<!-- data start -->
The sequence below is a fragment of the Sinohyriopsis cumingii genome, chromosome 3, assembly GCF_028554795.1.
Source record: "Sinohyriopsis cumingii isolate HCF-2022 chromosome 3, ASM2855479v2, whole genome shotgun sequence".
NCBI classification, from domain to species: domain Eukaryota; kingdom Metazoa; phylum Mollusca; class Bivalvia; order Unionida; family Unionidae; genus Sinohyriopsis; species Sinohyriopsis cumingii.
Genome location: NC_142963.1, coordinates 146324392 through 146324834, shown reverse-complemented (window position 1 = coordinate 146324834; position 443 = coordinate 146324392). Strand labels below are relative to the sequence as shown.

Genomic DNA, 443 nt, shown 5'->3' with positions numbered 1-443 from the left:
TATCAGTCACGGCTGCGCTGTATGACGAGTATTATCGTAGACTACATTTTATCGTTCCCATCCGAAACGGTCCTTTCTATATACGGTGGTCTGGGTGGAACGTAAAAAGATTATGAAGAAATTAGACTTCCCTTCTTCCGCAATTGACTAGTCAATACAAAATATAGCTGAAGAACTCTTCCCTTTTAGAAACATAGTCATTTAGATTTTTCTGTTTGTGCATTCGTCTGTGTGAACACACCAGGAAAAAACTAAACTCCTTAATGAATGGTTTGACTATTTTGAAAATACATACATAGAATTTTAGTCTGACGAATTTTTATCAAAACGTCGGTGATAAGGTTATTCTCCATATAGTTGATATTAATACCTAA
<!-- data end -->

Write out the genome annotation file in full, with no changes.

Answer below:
The sequence below is a fragment of the Sinohyriopsis cumingii genome, chromosome 3, assembly GCF_028554795.1.
Source record: "Sinohyriopsis cumingii isolate HCF-2022 chromosome 3, ASM2855479v2, whole genome shotgun sequence".
NCBI classification, from domain to species: domain Eukaryota; kingdom Metazoa; phylum Mollusca; class Bivalvia; order Unionida; family Unionidae; genus Sinohyriopsis; species Sinohyriopsis cumingii.
Genome location: NC_142963.1, coordinates 146324392 through 146324834, shown reverse-complemented (window position 1 = coordinate 146324834; position 443 = coordinate 146324392). Strand labels below are relative to the sequence as shown.

Genomic DNA, 443 nt, shown 5'->3' with positions numbered 1-443 from the left:
TATCAGTCACGGCTGCGCTGTATGACGAGTATTATCGTAGACTACATTTTATCGTTCCCATCCGAAACGGTCCTTTCTATATACGGTGGTCTGGGTGGAACGTAAAAAGATTATGAAGAAATTAGACTTCCCTTCTTCCGCAATTGACTAGTCAATACAAAATATAGCTGAAGAACTCTTCCCTTTTAGAAACATAGTCATTTAGATTTTTCTGTTTGTGCATTCGTCTGTGTGAACACACCAGGAAAAAACTAAACTCCTTAATGAATGGTTTGACTATTTTGAAAATACATACATAGAATTTTAGTCTGACGAATTTTTATCAAAACGTCGGTGATAAGGTTATTCTCCATATAGTTGATATTAATACCTAA